Doctors' Lobby Slams US Industry Funding For Sydney Gambling Clinic

August 21, 2023
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Australian media and the nation’s major professional association for doctors have attacked an international deal sourced from global gambling company funds that will expand the University of Sydney’s gambling treatment and research unit.

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Australian media and the nation’s major professional association for doctors have attacked an international deal sourced from global gambling company funds that will expand the University of Sydney’s gambling treatment and research unit.

The Australian Medical Association (AMA) on Thursday (August 17) said Sydney University should review its approval for the deal, which will see the newly-created Centre of Excellence in Gambling Research (CoEGR) receive A$600,000 ($385,000) from the US-based International Center for Responsible Gaming (ICRG).

Sydney University announced the formation of CoEGR on August 14, followed quickly by reports in The Guardian, the Sydney Morning Herald and the Australian Broadcasting Corporation (ABC) on the ICRG’s role in distributing gambling industry and other corporate donations to research programmes.

CoEGR director Professor Sally Gainsbury, who runs the university’s Gambling Treatment & Research Clinic, said the deal is important not just for the funding, but also to secure access to “de-identified data” from companies that cannot be otherwise gathered in experimental settings.

“The operators will share de-identified data on gambling behaviours and allow us to evaluate new interventions, giving us a unique opportunity to create a dataset with a high level of detail on gamblers,” Gainsbury said in a statement.

“We aim to have a consumer-centric approach to reducing gambling harms,” she said.

“We want to use different ways to approach key problems and consult and learn from individuals who use gambling products as well as stakeholders throughout, to develop solutions which will work in the real world.”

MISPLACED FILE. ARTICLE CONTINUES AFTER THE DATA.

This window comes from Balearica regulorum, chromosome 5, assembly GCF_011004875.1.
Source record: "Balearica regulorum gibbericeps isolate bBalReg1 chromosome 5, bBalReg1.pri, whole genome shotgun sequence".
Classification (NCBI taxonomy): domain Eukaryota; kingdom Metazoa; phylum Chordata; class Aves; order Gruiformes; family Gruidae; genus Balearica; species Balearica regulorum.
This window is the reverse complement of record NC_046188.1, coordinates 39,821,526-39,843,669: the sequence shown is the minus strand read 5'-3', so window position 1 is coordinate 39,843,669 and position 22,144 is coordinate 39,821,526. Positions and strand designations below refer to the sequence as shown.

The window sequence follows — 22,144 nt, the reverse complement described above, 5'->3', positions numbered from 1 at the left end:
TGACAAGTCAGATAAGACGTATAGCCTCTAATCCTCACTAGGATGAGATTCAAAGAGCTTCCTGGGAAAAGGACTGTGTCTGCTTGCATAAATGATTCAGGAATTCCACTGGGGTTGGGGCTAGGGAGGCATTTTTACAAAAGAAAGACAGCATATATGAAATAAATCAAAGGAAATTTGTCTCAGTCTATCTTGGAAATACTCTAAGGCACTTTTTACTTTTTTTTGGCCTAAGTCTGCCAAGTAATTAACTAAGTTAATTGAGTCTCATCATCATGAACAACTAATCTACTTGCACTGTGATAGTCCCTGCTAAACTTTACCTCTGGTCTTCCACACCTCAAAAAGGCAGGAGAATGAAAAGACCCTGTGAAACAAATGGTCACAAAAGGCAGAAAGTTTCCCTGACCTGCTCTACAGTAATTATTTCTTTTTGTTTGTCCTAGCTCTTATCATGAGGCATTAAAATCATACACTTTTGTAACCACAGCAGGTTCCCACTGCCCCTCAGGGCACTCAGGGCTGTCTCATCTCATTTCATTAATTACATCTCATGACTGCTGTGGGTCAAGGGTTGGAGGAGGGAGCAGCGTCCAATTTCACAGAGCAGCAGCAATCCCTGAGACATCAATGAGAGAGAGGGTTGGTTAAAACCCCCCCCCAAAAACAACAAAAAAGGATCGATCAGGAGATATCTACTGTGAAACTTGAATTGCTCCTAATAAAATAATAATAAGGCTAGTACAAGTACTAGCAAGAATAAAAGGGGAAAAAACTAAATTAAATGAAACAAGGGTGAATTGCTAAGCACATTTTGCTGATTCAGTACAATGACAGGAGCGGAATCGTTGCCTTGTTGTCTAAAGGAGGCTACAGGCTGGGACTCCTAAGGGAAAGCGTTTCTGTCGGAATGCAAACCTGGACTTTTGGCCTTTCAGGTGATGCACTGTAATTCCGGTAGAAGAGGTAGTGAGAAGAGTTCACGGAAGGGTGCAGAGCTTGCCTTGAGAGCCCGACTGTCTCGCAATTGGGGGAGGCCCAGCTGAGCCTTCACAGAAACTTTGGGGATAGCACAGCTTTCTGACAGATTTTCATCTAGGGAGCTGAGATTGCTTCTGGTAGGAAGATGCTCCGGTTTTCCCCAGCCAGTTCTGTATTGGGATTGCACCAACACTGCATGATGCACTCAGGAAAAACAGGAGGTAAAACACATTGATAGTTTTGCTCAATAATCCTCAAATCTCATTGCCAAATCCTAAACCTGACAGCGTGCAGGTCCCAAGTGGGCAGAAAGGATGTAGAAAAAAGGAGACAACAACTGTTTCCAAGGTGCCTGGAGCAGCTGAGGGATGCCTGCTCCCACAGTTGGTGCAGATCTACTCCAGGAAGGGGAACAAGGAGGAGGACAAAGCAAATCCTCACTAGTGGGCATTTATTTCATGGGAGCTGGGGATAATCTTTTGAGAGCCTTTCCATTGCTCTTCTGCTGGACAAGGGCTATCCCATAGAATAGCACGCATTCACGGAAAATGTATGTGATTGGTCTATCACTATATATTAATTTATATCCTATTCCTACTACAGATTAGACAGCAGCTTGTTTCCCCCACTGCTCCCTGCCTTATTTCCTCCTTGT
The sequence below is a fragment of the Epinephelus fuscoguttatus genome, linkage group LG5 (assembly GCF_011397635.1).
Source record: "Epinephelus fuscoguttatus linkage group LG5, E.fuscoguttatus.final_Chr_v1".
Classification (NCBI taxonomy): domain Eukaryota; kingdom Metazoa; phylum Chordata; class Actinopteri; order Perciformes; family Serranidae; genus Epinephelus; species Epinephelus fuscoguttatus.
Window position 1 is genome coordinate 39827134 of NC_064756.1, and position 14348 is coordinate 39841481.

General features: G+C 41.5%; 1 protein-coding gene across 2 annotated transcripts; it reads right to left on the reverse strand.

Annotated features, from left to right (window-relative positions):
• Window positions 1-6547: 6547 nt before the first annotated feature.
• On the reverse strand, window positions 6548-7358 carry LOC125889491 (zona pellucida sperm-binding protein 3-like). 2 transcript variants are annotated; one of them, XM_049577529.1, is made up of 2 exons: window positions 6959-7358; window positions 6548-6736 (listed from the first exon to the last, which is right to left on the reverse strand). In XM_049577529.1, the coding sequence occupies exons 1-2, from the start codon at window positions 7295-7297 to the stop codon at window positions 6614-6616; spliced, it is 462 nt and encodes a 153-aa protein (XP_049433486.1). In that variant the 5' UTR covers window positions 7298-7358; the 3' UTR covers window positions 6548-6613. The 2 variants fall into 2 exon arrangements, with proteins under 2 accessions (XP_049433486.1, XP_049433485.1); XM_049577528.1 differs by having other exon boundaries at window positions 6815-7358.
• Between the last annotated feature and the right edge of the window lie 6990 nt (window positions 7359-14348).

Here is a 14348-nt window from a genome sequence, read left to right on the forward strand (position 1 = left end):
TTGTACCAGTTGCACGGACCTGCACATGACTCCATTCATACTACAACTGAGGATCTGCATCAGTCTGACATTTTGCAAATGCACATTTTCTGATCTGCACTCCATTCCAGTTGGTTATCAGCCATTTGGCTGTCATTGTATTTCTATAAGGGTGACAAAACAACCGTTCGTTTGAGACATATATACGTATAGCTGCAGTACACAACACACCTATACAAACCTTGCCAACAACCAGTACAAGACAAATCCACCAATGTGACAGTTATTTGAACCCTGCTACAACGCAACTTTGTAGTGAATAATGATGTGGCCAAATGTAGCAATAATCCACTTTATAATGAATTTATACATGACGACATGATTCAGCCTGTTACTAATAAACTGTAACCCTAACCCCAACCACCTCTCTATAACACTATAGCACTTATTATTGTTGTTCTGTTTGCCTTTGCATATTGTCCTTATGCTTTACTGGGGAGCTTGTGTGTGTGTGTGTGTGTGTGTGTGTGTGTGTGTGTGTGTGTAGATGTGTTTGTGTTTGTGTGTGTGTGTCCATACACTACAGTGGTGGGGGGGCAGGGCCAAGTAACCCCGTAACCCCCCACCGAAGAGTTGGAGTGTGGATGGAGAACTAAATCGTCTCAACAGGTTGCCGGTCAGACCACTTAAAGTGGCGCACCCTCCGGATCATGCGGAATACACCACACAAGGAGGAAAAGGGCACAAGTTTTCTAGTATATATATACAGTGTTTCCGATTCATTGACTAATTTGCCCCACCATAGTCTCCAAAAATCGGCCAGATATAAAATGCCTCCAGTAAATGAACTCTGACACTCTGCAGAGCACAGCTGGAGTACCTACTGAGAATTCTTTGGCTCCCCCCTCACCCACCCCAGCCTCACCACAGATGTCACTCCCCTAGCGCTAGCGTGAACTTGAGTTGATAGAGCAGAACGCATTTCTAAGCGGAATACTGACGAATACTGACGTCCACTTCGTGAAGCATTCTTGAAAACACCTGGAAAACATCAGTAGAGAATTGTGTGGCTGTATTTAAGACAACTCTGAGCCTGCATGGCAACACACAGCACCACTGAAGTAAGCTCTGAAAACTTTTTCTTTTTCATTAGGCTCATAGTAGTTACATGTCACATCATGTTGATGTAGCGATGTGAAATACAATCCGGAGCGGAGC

Gainsbury told several media outlets, including ABC Radio in a longer interview on Thursday, that the Gambling Treatment & Research Clinic and CoEGR sources of funding have had and will have no bearing on research practice.

Still, the announcement quickly drew criticism from high-profile anti-gambling interest groups and academics, objecting to both the ICRG funding and additional support to CoEGR from Entain Group and Flutter Entertainment-owned Sportsbet, Australia’s leading corporate bookmaker.

But additional pressure is now coming from the AMA, whose president Steve Robson told The Guardian on Thursday that university management should “reflect on the credibility that industry-funded research will have with the community and read the room”.

“I’d be very concerned about industry funding of gambling research. This is exactly the issue we see with tobacco companies funding vaping research, big alcohol funding research, and fossil fuel ‘thinktanks’,” he said.

The AMA has become more aggressive toward the gambling industry in recent years, with Robson telling a federal parliamentary committee report into harmful online gaming impacts in March that sports-betting advertising should be banned in its entirety.

Also joining the critics of Sydney University’s initiative was Monash University associate professor Sean Cowlishaw, an addiction researcher and fellow with the university’s Turner Institute for Brain and Mental Health.

Cowlishaw told The Guardian that the ICRG and other gambling industry funding flies in the face of recommendations from the parliamentary committee report.

Criticism of the Sydney University operations’ links to gambling companies is not new, but it has been largely restricted to conversations on the sidelines of academic and industry conferences.

But a wider public, media and government backlash against various gambling segments in Australia, particularly land-based casinos, corporate bookmakers and now slot machines, has encouraged fractures among behavioural scientists and media criticism of wider gambling industry influence, ranging from sponsorship packages for sports teams to scholastic activity.

However, none of the critics of the university’s gambling research has identified any flaws in Gambling Treatment & Research Clinic research methodology that would suggest invalid analysis or bias.

When VIXIO asked on Friday if her unit’s research has been subject to granular criticism, Gainsbury said: “No one has criticised any of the research conducted or had any methodology issues.

“Everything is peer reviewed,” she said.

The board officers and members of the Beverly, Massachusetts-based ICRG are predominantly from gambling companies, but they also include lawyers, former regulators and Indian gaming experts. A six-member scientific advisory board includes experts in public health, psychiatry and addiction.

The ICRG’s largest funders are four US casino companies and US sportsbook FanDuel, with casino interests, payments companies, gaming technology companies, consultants and lottery companies among the rest of the funding sources.

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